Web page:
• http://www.virology.ws profvrr

    How the parts know where to go isn't fully understood. There are
    clearly 'signals' on various components that allow them to interact
    (protein-protein, or RNA-protein interactions). Proteins destined for
    the plasma membrane have specific signals that sort them there. The
    cytoplasm is a crowded place, so such signals are very important.
    However, viruses often reprogram the cellular biosynthetic activities
    so that mainly their proteins/nucleic acids are made. For example,
    cell translation is often inhibited so that most of the new proteins
    made are those of the virus.

    As for NA removing sialic acid – this occurs when the newly
    synthesized NA is inserted into the plasma membrane, just before viral
    budding occurs. By the time the virion forms, the sialic acid has been
    removed. When the virion attaches, it is rapidly taken into the cell
    before the NA can work. In cells where the virus is not taken up -
    such as red blood cells – the virus will attach, and in time, as the
    NA removes the sialic acid, the virus falls off of the cells.

  • http://www.breastpumpdeals.com/brands/avent-breast-pumps.html Isis

    Very informative, interesting on how this virus works. Great article!

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  • Manish Rijal

    the mode of action of tamiflu and relenza is clearly illustrated but it woild have been better if tha mode of action other two vaccine were given.similarly the assembly of virus is slightly unclear so please make it clear.

  • caileyculbetson

    Hey, I really need help with this project! I am 16 and single guys get at me!

  • Raphael

    I´m wondering about the function of Neuraminidases, which is only described for the budding process. In the first step of an infectious cycle HA binds to the sialic acid cell receptor. The situation is the same as in the budding process…HA binds to sialic acid. My question is why NA does not cleave sialic acid in the initial step? Or on the other hand are some newly assembled virions again cooperated into the infected cell cause HA should be already active in the newly assembled virions?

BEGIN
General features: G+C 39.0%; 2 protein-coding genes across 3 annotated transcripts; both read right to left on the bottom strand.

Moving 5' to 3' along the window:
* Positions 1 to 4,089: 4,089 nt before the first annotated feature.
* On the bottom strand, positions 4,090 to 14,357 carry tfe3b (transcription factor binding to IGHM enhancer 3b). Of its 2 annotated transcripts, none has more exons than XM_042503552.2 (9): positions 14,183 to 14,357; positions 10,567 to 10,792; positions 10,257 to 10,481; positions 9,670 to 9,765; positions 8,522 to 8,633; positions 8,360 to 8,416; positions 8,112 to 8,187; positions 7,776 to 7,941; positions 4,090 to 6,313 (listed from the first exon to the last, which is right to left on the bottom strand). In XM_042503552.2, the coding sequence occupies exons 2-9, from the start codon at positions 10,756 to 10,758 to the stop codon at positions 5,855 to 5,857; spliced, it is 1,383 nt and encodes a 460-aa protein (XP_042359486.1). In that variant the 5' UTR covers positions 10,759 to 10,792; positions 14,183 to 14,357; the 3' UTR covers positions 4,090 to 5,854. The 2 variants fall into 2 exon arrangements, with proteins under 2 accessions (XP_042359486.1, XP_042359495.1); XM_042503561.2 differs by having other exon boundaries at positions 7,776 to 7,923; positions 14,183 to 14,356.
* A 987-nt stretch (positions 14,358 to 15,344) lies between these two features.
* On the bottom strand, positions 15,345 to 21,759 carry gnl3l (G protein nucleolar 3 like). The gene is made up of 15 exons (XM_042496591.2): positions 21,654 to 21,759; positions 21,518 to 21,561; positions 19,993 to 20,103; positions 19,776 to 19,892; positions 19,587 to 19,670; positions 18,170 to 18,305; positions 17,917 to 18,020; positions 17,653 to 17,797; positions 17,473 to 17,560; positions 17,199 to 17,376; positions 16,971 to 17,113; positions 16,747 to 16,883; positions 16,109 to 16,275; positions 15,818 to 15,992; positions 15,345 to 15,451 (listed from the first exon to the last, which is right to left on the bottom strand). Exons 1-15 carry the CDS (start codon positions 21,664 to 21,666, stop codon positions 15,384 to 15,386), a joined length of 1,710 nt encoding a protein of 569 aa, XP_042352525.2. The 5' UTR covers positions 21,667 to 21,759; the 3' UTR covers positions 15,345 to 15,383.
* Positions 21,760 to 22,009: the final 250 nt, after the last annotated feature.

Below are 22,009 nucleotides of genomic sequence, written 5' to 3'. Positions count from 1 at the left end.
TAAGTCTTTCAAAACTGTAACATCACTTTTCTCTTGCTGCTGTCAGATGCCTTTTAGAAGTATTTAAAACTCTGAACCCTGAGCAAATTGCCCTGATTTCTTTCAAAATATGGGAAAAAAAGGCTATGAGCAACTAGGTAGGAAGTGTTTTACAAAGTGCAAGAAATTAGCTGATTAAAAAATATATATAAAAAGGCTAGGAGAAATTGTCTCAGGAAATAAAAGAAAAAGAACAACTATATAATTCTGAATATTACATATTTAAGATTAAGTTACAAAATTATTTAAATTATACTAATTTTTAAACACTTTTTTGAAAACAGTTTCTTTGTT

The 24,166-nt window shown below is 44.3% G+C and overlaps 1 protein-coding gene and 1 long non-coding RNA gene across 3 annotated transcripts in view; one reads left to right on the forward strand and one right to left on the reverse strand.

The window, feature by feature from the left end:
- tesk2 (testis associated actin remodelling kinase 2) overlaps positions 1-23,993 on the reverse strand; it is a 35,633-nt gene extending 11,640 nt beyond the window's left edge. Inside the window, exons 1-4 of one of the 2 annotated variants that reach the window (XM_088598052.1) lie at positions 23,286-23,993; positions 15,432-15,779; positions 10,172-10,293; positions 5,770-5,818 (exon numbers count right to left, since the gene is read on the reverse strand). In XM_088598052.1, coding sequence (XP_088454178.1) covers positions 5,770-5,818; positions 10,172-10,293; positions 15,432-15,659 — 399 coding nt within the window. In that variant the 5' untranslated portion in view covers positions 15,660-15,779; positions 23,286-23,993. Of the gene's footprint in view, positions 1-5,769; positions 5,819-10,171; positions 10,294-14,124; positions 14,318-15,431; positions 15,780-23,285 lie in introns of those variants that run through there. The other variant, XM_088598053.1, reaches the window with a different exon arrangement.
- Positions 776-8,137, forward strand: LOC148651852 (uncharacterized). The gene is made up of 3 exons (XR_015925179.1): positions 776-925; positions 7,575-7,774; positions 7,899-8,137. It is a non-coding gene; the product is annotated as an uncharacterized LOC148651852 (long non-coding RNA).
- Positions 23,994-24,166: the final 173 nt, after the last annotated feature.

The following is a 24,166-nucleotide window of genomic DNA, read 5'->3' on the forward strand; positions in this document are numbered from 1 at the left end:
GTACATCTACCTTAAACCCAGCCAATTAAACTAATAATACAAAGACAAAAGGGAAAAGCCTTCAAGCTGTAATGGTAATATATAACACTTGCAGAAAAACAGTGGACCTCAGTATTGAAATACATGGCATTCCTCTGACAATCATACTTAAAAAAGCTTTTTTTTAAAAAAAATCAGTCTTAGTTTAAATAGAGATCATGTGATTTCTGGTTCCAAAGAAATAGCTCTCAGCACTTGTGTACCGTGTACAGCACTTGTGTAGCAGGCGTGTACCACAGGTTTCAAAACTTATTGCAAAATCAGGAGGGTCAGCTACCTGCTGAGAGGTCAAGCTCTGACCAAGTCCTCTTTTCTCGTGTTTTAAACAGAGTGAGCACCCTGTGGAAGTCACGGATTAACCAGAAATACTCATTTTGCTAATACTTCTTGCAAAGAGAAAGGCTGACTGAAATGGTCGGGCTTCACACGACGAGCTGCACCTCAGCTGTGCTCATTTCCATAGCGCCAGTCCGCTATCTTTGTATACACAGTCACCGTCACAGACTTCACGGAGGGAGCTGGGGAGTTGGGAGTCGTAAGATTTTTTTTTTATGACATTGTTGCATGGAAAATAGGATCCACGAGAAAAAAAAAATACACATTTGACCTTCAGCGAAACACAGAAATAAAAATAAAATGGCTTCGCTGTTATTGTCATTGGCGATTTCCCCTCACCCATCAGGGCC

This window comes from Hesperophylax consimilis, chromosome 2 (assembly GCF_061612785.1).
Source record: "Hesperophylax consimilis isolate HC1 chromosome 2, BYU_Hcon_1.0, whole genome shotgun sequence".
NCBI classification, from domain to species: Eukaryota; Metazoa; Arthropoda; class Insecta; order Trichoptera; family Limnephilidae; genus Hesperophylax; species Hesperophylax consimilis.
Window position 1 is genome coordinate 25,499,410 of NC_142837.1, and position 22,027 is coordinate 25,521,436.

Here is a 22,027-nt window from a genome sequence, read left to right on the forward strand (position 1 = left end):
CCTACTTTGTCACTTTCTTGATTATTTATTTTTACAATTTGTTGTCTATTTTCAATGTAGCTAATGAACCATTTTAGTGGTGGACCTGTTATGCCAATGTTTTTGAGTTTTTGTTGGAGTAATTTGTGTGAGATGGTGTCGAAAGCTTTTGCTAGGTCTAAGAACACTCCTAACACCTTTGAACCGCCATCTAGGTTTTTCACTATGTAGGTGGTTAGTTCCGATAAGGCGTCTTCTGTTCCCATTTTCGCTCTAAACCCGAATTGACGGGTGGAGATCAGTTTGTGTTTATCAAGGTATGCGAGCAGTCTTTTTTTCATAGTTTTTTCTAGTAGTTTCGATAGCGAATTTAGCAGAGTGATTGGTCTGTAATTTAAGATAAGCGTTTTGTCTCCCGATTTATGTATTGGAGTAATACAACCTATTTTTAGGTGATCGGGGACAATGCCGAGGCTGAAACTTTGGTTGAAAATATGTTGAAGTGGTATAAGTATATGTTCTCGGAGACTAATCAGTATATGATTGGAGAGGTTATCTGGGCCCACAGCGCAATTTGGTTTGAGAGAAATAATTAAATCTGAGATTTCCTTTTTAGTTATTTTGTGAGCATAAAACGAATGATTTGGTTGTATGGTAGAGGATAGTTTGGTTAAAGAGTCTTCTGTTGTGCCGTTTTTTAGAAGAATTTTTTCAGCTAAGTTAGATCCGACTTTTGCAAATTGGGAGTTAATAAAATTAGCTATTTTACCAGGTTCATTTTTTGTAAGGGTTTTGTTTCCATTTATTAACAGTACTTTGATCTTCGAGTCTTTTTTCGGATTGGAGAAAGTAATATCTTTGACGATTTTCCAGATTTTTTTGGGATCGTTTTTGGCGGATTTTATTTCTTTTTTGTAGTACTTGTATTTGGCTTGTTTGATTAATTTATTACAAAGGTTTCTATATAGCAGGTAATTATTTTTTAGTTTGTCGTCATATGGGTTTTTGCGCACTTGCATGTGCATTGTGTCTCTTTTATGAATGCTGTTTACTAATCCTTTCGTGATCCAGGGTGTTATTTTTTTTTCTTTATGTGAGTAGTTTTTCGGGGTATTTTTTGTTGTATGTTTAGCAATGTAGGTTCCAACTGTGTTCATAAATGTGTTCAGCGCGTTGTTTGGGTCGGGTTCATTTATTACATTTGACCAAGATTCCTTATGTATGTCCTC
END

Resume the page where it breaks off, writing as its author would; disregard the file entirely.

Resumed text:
• Raphael

    I´m wondering about the function of Neuraminidases, which is only described for the budding process. In the first step of an infectious cycle HA binds to the sialic acid cell receptor. The situation is the same as in the budding process…HA binds to sialic acid. My question is why NA does not cleave sialic acid in the initial step? Or on the other hand are some newly assembled virions again cooperated into the infected cell cause HA should be already active in the newly assembled virions?

  • Ottar Stensvold

    It is known that ammonia (NH3) can inactivate single-stranded RNA viruses, but the mechanism is not unraveled. I suggest ammonia can twist the RNPs shown down to the right in the picture.

    Ottar Stensvold

  • http://pulse.yahoo.com/_WLSQN3HLPA2V6U2NEH3JJE23BM me

    Ammonia? So thats why those McDonalds burgers were able to kill the viral infections I got from vaccinations!

  • http://www.facebook.com/ottar.stensvold Ottar Stensvold

    Maybe the ribonucleoproteins catalyse aminolysis of the RNA?